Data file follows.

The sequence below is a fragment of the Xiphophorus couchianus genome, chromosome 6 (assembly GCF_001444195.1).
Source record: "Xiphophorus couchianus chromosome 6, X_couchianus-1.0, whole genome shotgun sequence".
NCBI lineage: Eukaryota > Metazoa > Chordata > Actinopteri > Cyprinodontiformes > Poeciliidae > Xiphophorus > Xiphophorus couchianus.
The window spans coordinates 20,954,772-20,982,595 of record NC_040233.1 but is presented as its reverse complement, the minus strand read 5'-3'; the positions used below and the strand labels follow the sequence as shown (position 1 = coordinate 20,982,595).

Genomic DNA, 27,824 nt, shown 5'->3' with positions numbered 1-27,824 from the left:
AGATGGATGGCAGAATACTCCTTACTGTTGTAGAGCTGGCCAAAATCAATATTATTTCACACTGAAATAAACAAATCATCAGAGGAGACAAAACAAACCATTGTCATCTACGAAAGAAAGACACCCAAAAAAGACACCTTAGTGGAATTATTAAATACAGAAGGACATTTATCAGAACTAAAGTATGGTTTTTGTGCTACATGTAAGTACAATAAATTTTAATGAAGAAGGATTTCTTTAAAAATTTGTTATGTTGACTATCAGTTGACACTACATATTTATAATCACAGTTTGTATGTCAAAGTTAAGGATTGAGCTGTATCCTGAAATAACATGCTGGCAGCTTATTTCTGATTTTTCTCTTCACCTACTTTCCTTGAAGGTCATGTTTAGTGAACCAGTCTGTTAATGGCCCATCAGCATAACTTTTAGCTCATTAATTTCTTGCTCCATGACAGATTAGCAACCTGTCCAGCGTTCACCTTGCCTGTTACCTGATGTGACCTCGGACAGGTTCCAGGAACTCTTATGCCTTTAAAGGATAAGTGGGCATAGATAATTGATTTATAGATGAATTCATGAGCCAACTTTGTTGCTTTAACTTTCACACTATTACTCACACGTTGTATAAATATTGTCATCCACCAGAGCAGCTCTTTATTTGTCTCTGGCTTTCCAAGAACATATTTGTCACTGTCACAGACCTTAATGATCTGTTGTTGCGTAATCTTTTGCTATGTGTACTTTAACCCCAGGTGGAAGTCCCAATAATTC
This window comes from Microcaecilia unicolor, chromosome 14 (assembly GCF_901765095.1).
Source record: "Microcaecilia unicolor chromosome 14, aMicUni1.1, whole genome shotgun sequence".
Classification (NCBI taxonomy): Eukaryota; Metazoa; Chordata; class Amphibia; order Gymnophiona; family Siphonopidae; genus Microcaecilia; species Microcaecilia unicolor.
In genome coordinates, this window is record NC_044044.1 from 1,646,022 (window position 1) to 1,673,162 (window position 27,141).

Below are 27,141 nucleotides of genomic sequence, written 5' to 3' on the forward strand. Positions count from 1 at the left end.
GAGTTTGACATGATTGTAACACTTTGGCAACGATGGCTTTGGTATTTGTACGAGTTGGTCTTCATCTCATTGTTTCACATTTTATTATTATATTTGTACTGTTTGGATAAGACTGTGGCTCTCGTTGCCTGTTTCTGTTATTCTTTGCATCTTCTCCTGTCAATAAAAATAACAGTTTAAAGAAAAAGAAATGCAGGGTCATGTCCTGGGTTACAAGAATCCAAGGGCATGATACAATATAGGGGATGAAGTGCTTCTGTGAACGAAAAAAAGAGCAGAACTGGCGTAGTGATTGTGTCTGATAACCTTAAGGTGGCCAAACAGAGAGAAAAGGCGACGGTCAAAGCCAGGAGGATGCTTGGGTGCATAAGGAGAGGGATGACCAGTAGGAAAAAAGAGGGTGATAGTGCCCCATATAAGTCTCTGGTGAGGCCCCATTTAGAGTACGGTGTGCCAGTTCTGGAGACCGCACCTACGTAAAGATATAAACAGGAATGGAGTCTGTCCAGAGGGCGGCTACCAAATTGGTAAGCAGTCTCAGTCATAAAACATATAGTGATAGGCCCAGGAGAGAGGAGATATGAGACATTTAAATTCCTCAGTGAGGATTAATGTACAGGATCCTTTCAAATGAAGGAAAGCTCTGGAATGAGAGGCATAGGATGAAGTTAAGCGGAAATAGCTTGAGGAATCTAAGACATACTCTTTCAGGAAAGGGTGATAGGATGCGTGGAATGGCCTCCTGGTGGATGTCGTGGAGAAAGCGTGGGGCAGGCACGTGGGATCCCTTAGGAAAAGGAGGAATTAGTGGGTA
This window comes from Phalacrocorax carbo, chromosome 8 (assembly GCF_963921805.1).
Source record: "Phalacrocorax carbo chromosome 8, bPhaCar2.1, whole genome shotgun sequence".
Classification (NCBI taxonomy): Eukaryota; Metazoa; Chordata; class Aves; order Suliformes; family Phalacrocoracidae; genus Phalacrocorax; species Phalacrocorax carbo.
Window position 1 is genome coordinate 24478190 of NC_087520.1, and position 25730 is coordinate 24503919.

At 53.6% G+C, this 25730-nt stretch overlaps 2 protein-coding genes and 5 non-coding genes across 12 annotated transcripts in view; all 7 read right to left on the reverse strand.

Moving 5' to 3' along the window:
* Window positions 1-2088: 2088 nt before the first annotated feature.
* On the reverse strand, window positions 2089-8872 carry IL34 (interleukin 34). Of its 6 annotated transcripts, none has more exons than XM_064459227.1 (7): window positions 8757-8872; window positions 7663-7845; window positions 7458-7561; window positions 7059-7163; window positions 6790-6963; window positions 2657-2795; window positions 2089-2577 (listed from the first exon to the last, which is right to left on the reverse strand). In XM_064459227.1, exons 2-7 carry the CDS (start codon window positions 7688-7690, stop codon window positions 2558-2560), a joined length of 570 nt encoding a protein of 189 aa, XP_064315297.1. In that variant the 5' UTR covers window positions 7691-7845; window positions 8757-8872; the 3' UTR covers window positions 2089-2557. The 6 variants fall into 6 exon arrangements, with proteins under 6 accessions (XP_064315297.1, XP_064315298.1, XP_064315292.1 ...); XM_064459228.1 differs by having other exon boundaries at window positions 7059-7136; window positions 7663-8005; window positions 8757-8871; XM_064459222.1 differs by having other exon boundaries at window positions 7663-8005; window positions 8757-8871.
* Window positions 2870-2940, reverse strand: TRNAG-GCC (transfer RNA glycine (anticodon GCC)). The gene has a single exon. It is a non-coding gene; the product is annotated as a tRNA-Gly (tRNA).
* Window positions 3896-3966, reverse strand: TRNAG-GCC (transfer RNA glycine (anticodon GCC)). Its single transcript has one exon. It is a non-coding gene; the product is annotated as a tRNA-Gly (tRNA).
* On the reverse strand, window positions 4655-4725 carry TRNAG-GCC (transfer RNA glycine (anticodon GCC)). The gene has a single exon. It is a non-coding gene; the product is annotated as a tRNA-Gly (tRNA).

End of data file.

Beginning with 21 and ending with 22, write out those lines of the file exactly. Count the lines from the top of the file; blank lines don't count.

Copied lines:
* Window positions 2870-2940, reverse strand: TRNAG-GCC (transfer RNA glycine (anticodon GCC)). The gene has a single exon. It is a non-coding gene; the product is annotated as a tRNA-Gly (tRNA).
* Window positions 3896-3966, reverse strand: TRNAG-GCC (transfer RNA glycine (anticodon GCC)). Its single transcript has one exon. It is a non-coding gene; the product is annotated as a tRNA-Gly (tRNA).